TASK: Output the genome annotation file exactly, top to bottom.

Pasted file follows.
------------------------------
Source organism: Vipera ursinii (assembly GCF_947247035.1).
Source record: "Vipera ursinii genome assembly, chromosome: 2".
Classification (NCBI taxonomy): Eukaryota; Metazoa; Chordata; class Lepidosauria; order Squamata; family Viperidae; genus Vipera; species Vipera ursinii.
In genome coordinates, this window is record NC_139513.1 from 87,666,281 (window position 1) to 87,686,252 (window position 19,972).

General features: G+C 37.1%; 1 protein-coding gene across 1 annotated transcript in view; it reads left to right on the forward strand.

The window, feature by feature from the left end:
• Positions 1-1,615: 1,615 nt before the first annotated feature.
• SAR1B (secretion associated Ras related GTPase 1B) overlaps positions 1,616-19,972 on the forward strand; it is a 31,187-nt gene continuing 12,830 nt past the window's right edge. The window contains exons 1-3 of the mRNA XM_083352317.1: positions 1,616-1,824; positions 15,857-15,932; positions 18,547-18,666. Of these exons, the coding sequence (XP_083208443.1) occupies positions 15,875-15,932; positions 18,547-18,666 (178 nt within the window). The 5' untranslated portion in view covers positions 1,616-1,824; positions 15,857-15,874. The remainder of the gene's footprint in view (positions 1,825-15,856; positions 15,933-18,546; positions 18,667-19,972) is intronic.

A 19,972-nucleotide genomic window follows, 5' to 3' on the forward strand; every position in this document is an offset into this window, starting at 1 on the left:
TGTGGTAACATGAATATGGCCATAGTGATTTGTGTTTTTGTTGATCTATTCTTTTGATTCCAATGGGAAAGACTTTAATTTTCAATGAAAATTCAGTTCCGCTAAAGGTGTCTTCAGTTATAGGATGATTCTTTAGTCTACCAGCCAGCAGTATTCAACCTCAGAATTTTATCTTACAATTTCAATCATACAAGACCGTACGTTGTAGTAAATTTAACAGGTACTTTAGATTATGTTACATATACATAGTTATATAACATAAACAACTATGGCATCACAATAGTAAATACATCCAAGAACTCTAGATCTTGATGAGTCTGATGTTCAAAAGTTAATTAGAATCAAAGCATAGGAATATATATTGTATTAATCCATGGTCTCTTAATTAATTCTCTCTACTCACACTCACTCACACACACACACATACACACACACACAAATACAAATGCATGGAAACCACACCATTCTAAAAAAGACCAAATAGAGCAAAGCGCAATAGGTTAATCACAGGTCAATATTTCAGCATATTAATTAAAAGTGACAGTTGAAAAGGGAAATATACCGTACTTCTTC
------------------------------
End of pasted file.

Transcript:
Source organism: Vipera ursinii (assembly GCF_947247035.1).
Source record: "Vipera ursinii genome assembly, chromosome: 2".
Classification (NCBI taxonomy): Eukaryota; Metazoa; Chordata; class Lepidosauria; order Squamata; family Viperidae; genus Vipera; species Vipera ursinii.
In genome coordinates, this window is record NC_139513.1 from 87,666,281 (window position 1) to 87,686,252 (window position 19,972).

General features: G+C 37.1%; 1 protein-coding gene across 1 annotated transcript in view; it reads left to right on the forward strand.

The window, feature by feature from the left end:
• Positions 1-1,615: 1,615 nt before the first annotated feature.
• SAR1B (secretion associated Ras related GTPase 1B) overlaps positions 1,616-19,972 on the forward strand; it is a 31,187-nt gene continuing 12,830 nt past the window's right edge. The window contains exons 1-3 of the mRNA XM_083352317.1: positions 1,616-1,824; positions 15,857-15,932; positions 18,547-18,666. Of these exons, the coding sequence (XP_083208443.1) occupies positions 15,875-15,932; positions 18,547-18,666 (178 nt within the window). The 5' untranslated portion in view covers positions 1,616-1,824; positions 15,857-15,874. The remainder of the gene's footprint in view (positions 1,825-15,856; positions 15,933-18,546; positions 18,667-19,972) is intronic.

A 19,972-nucleotide genomic window follows, 5' to 3' on the forward strand; every position in this document is an offset into this window, starting at 1 on the left:
TGTGGTAACATGAATATGGCCATAGTGATTTGTGTTTTTGTTGATCTATTCTTTTGATTCCAATGGGAAAGACTTTAATTTTCAATGAAAATTCAGTTCCGCTAAAGGTGTCTTCAGTTATAGGATGATTCTTTAGTCTACCAGCCAGCAGTATTCAACCTCAGAATTTTATCTTACAATTTCAATCATACAAGACCGTACGTTGTAGTAAATTTAACAGGTACTTTAGATTATGTTACATATACATAGTTATATAACATAAACAACTATGGCATCACAATAGTAAATACATCCAAGAACTCTAGATCTTGATGAGTCTGATGTTCAAAAGTTAATTAGAATCAAAGCATAGGAATATATATTGTATTAATCCATGGTCTCTTAATTAATTCTCTCTACTCACACTCACTCACACACACACACATACACACACACACAAATACAAATGCATGGAAACCACACCATTCTAAAAAAGACCAAATAGAGCAAAGCGCAATAGGTTAATCACAGGTCAATATTTCAGCATATTAATTAAAAGTGACAGTTGAAAAGGGAAATATACCGTACTTCTTC